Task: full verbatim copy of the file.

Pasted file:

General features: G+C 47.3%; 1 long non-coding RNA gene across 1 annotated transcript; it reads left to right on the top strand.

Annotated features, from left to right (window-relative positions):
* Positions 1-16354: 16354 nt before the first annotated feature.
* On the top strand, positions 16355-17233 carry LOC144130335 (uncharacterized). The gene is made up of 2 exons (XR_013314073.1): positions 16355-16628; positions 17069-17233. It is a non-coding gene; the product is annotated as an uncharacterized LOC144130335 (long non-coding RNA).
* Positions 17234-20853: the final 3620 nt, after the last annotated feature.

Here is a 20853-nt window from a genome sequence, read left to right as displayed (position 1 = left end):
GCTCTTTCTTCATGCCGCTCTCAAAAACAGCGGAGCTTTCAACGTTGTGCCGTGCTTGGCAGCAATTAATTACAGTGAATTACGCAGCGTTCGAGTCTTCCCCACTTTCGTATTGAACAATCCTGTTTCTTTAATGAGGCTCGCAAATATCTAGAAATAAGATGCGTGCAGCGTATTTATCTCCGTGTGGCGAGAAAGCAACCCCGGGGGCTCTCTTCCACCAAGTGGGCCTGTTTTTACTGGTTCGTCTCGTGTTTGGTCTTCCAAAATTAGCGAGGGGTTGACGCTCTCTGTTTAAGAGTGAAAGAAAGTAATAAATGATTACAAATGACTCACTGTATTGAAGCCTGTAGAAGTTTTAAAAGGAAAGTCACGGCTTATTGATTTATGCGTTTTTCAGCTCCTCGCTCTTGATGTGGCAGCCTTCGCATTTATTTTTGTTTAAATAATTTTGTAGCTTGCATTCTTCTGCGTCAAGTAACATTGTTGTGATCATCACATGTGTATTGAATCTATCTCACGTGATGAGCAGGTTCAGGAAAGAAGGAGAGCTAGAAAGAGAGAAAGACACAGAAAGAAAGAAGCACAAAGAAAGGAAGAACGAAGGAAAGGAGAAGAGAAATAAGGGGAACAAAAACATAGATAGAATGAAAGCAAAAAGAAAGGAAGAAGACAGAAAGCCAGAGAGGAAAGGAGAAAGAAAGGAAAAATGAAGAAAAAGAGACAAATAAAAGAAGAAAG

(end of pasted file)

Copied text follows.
General features: G+C 47.3%; 1 long non-coding RNA gene across 1 annotated transcript; it reads left to right on the top strand.

Annotated features, from left to right (window-relative positions):
* Positions 1-16354: 16354 nt before the first annotated feature.
* On the top strand, positions 16355-17233 carry LOC144130335 (uncharacterized). The gene is made up of 2 exons (XR_013314073.1): positions 16355-16628; positions 17069-17233. It is a non-coding gene; the product is annotated as an uncharacterized LOC144130335 (long non-coding RNA).
* Positions 17234-20853: the final 3620 nt, after the last annotated feature.

Here is a 20853-nt window from a genome sequence, read left to right as displayed (position 1 = left end):
GCTCTTTCTTCATGCCGCTCTCAAAAACAGCGGAGCTTTCAACGTTGTGCCGTGCTTGGCAGCAATTAATTACAGTGAATTACGCAGCGTTCGAGTCTTCCCCACTTTCGTATTGAACAATCCTGTTTCTTTAATGAGGCTCGCAAATATCTAGAAATAAGATGCGTGCAGCGTATTTATCTCCGTGTGGCGAGAAAGCAACCCCGGGGGCTCTCTTCCACCAAGTGGGCCTGTTTTTACTGGTTCGTCTCGTGTTTGGTCTTCCAAAATTAGCGAGGGGTTGACGCTCTCTGTTTAAGAGTGAAAGAAAGTAATAAATGATTACAAATGACTCACTGTATTGAAGCCTGTAGAAGTTTTAAAAGGAAAGTCACGGCTTATTGATTTATGCGTTTTTCAGCTCCTCGCTCTTGATGTGGCAGCCTTCGCATTTATTTTTGTTTAAATAATTTTGTAGCTTGCATTCTTCTGCGTCAAGTAACATTGTTGTGATCATCACATGTGTATTGAATCTATCTCACGTGATGAGCAGGTTCAGGAAAGAAGGAGAGCTAGAAAGAGAGAAAGACACAGAAAGAAAGAAGCACAAAGAAAGGAAGAACGAAGGAAAGGAGAAGAGAAATAAGGGGAACAAAAACATAGATAGAATGAAAGCAAAAAGAAAGGAAGAAGACAGAAAGCCAGAGAGGAAAGGAGAAAGAAAGGAAAAATGAAGAAAAAGAGACAAATAAAAGAAGAAAG